All of the tags are (at the time of writing) in the XML namespace http://affymetrix.arabidopsis.info/NS/CriminalNetwork/1. If you are writing programs to work with this XML, use a technology that understands XML namespaces (like SAX2 or DOM Level 2 and up). Check the namespace of all tags when you parse the XML. We'll change the namespace when we update the tags- this will allow you to detect updates to the XML format and allow your software to die gracefully.

Some tags contain XHTML snippets- these are in the XHTML namespace http://www.w3.org/1999/xhtml.

Programmers guide to some useful pages on the website

This section is to give an introduction to some of the useful pages on the website and what you could use them for from a programmer's point-of-view. All of the pages mentioned should produce XML that validates with the XML Schema described above. All of the below URLs should have passthru=1 appended on the end to get the XML described.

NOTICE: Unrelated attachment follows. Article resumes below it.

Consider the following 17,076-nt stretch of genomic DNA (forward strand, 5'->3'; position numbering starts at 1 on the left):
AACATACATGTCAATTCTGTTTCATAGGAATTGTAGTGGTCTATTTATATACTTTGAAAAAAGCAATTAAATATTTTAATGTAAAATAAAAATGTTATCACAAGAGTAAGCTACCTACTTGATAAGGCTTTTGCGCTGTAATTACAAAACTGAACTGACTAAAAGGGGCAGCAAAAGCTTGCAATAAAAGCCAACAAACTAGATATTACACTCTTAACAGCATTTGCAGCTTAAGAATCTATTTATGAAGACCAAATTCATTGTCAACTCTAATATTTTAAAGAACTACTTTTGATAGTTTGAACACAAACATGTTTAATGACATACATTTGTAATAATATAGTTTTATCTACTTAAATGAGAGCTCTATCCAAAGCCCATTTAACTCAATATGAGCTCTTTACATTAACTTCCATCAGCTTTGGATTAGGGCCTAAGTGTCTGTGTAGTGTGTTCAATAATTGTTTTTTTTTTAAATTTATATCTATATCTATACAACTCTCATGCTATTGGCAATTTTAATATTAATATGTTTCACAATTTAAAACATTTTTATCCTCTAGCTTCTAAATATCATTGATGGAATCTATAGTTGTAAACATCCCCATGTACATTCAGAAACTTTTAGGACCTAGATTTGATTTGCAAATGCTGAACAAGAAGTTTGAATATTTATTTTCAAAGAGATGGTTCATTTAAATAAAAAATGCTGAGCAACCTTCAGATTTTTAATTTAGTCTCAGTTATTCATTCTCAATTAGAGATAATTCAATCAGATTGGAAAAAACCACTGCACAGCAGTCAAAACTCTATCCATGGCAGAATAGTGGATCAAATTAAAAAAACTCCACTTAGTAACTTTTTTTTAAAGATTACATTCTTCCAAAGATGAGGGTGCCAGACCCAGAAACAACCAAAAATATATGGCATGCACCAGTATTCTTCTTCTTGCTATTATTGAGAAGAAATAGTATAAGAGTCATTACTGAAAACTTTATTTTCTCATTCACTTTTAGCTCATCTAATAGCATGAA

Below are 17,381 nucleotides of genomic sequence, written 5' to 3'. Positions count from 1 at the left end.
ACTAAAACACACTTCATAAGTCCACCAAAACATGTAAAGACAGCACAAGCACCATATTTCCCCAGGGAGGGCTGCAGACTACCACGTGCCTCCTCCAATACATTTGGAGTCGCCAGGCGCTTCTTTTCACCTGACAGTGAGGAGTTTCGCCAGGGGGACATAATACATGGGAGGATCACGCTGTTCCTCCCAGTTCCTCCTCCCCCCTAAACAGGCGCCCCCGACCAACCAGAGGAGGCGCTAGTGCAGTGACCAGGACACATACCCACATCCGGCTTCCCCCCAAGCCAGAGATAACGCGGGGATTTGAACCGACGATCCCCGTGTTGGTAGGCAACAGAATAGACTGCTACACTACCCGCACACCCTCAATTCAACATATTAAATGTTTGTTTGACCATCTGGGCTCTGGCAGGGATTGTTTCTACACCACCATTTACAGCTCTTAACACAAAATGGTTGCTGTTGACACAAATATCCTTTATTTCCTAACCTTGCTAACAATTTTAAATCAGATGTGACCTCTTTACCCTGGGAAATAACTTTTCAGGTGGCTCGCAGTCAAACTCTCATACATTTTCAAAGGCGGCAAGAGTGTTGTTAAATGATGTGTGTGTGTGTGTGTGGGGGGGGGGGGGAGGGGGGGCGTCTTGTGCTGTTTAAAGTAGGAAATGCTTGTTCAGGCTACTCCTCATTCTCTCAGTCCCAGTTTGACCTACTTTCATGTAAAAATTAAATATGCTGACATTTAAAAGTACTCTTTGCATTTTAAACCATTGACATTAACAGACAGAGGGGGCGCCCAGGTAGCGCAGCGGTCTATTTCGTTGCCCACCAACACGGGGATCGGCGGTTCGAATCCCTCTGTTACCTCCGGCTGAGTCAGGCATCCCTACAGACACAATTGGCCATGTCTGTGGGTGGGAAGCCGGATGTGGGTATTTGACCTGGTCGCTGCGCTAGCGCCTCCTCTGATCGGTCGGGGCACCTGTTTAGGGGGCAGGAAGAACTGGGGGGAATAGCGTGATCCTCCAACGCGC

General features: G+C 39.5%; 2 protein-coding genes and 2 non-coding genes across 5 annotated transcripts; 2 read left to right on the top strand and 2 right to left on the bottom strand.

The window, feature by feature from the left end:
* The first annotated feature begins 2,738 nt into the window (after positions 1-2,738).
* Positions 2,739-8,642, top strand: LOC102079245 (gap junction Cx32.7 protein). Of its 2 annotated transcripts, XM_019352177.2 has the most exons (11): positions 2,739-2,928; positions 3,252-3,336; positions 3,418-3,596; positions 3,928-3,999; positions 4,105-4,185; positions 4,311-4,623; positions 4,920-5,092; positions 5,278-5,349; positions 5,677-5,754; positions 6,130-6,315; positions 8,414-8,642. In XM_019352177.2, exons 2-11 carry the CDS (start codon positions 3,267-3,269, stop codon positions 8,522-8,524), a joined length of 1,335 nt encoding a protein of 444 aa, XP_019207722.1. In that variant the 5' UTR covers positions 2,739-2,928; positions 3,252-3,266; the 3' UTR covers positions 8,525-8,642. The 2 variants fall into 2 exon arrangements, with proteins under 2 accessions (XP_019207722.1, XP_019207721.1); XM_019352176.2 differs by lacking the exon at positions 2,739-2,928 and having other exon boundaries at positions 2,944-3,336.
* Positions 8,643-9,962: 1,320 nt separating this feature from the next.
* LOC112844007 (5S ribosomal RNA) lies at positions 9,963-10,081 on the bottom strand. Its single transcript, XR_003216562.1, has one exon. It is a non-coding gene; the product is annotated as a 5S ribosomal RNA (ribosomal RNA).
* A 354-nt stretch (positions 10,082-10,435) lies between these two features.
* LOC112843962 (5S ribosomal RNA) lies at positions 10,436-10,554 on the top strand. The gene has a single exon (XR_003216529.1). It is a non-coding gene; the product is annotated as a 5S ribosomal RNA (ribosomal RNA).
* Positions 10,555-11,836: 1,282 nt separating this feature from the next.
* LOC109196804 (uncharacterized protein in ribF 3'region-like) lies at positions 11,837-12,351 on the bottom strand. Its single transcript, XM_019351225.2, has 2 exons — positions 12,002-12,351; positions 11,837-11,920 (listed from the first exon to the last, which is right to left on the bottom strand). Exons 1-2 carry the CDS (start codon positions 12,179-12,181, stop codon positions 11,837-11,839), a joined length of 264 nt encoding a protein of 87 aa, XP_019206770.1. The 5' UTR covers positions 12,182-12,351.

Important IDs

Lots of things in NASCArrays have ID numbers (in fact, in the underlying database, everything has). There are a few important ID numbers that you will need for working with the XML.

  • The Experiment ID is a number that uniquely identifies the experiment
  • Experiments are made up of Slides- each slide has its own Slide ID
  • Each Slide has its own data- this is the ResultSet. Use the ResultSet ID to obtain data for a slide
Old Experiment Browse
URL format: http://affymetrix.arabidopsis.info/narrays/oldexperimentbrowse.pl